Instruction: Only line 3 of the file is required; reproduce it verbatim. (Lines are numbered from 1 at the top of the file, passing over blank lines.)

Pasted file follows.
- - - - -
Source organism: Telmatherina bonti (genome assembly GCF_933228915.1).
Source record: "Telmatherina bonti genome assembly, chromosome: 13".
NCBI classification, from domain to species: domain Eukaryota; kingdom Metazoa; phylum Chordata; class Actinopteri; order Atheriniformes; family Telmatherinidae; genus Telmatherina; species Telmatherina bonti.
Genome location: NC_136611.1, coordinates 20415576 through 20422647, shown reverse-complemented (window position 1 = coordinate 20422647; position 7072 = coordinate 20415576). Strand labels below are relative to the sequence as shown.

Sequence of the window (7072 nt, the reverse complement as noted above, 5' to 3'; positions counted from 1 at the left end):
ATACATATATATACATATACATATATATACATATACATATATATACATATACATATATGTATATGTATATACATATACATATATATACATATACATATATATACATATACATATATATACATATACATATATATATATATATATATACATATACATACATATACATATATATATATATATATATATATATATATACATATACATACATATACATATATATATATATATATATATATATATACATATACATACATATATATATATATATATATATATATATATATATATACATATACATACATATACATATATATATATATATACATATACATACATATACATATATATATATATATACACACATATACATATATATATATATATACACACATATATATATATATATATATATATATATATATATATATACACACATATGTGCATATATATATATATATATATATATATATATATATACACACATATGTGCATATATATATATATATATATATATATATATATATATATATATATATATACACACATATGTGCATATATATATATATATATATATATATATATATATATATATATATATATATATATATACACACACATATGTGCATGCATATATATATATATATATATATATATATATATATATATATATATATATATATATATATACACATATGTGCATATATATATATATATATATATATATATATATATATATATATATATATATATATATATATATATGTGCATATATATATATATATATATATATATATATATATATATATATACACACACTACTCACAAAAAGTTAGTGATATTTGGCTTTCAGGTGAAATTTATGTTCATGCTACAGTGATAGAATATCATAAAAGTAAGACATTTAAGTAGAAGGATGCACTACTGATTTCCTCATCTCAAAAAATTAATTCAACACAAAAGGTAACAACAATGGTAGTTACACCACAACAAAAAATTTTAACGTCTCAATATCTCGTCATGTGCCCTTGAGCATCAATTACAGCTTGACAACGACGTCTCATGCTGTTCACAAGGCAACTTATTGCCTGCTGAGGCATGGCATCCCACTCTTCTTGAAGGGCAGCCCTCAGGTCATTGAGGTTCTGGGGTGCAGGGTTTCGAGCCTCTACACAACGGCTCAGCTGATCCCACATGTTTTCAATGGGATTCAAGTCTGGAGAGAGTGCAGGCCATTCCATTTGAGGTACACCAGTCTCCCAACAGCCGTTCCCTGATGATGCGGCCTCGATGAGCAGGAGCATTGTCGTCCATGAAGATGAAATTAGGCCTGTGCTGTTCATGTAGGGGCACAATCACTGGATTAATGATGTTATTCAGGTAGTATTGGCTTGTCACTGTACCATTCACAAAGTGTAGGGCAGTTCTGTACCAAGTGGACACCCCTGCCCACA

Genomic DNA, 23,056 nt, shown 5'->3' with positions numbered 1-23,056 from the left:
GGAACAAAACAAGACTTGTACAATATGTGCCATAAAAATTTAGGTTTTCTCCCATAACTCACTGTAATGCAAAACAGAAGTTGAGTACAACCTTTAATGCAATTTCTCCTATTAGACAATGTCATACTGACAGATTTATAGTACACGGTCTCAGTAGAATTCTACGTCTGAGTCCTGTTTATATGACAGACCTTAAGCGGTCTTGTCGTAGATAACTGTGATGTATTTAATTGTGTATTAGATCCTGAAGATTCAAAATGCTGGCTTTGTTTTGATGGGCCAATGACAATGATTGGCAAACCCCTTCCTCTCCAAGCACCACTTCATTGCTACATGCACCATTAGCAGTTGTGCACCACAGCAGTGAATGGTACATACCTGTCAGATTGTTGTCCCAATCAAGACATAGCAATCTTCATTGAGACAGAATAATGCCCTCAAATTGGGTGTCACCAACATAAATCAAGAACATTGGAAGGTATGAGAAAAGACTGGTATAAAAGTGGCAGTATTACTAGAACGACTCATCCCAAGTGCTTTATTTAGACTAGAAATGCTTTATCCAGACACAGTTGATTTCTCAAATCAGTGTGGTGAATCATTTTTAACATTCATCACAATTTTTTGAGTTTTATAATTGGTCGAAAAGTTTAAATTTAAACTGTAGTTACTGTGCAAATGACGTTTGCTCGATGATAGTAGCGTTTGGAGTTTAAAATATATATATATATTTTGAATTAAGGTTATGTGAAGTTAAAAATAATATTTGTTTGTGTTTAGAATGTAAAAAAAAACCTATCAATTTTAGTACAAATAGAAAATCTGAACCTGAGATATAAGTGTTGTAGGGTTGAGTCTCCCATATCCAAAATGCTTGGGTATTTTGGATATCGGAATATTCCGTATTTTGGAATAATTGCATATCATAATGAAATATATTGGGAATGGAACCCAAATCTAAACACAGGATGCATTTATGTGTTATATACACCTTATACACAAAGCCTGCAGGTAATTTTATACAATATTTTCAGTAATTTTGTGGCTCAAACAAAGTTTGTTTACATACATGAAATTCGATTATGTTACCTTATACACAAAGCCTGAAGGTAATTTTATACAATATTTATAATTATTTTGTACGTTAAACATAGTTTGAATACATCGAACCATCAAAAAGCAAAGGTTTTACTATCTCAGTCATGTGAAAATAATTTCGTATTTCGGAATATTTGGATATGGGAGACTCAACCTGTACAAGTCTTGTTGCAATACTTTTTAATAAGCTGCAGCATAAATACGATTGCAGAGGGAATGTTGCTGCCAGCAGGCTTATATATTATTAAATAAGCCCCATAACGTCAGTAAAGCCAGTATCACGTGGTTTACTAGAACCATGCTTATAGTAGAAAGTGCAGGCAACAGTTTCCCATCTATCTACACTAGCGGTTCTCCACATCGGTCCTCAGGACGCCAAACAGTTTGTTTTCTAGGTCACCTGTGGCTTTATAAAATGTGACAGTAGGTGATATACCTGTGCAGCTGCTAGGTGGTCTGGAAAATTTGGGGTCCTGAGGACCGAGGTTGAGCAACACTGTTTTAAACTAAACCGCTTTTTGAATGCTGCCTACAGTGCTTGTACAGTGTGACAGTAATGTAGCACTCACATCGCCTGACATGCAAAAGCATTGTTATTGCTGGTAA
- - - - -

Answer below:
NCBI classification, from domain to species: domain Eukaryota; kingdom Metazoa; phylum Chordata; class Actinopteri; order Atheriniformes; family Telmatherinidae; genus Telmatherina; species Telmatherina bonti.